- Botswana, Namibia, Angola and South Africa neglect indigenous citizens
- Communities could hardly access health care
- Lockdowns in Botswana deepened economic woes
- MOH insists every citizen has received quality health care
Advancing Rights in Southern Africa (ARISA) has pointed out Botswana and three other Southern African countries including Angola, Namibia and South Africa, for neglecting the socio economic, wellbeing and rights of its indigenous citizens since the advent of the COVID-19 pandemic.
This painful story of neglect amidst a ravaging COVID-19 was captured by ARISA in a report following its assessment conducted at the height of the pandemic in the year 2020. According to ARISA, in all these four countries, indigenous people had challenges accessing health care, information, adequate assistance and interventions as well as an overall threat to their livelihoods and food security during the crisis.
ARISA noted that in Botswana, for instance, a place like Maun which is frequented by tourists posed a COVID-19 threat to the indigenous communities in that area which necessitated the government of Botswana to lock it down to avoid the spread of the virus and endangering the said communities.
According to ARISA, the spread of the marauding virus worsened the already existing challenges of indigenous people’s access to health care.
“The United Nations (UN) has similarly noted that COVID-19 poses a grave health threat to indigenous peoples around the world,” said the report. “Due to the remoteness of their settlements, indigenous communities already experience poor access to healthcare, significantly higher rates of communicable and non-communicable diseases, lack of access to essential services, sanitation, and other key preventive essentials, such as clean water, soap and disinfectants.”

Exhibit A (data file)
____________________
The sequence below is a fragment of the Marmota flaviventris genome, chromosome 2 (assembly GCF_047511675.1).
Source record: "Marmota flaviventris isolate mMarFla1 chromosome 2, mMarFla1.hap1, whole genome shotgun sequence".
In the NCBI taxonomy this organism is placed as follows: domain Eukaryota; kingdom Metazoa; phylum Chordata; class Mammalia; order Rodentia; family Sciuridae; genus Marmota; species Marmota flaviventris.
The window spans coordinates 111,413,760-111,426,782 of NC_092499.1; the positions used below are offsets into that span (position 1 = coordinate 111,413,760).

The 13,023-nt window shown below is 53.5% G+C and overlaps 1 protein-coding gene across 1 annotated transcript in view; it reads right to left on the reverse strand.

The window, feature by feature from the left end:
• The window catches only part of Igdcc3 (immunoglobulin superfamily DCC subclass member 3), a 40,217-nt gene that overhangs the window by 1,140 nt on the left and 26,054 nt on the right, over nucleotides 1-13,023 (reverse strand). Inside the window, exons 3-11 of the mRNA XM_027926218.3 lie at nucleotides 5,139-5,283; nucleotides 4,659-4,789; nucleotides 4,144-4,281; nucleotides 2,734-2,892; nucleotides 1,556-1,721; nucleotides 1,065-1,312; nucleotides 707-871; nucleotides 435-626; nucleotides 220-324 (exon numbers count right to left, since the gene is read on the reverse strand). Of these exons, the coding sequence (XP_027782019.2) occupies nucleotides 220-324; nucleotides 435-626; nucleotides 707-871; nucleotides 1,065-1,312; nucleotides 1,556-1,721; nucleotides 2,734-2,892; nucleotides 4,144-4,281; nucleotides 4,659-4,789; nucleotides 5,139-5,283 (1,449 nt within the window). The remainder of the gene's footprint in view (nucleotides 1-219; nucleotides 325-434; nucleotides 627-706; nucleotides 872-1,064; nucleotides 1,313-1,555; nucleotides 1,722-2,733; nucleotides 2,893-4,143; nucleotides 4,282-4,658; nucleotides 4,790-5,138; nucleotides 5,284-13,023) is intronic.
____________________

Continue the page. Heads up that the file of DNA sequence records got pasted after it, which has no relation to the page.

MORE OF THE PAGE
Still, the report further highlighted that government’s inability to provide health messaging in indigenous languages across these four countries resulted in difficulties in access to information, as a result, the report stated that indigenous communities were left vulnerable and more exposed to the disease.
ARISA has further noted that indigenous communities cultural lifestyle’s exposed them even more to the virus. This is because they believe in traditional gatherings which is a key aspect of their culture, said the report. It added that they frequently gather in larger numbers for conflict resolutions or when sharing meat which was not convenient when COVID-19 was ravaging nations.
However, to establish the truth behind this matter, the Patriot on Sunday sent an enquiry to the Ministry of Health (MOH) which flatly denied that any citizen lacked access to health care since the onset of the pandemic.
Responding to this publication’s enquiry, MOH Chief spokesperson Dr. Christopher Nyanga said: “despite the outbreak of the COVID-19 pandemic more than two years ago, the Ministry of Health never ceased providing health services to all Batswana and residents of this country, including the groups you refer to.”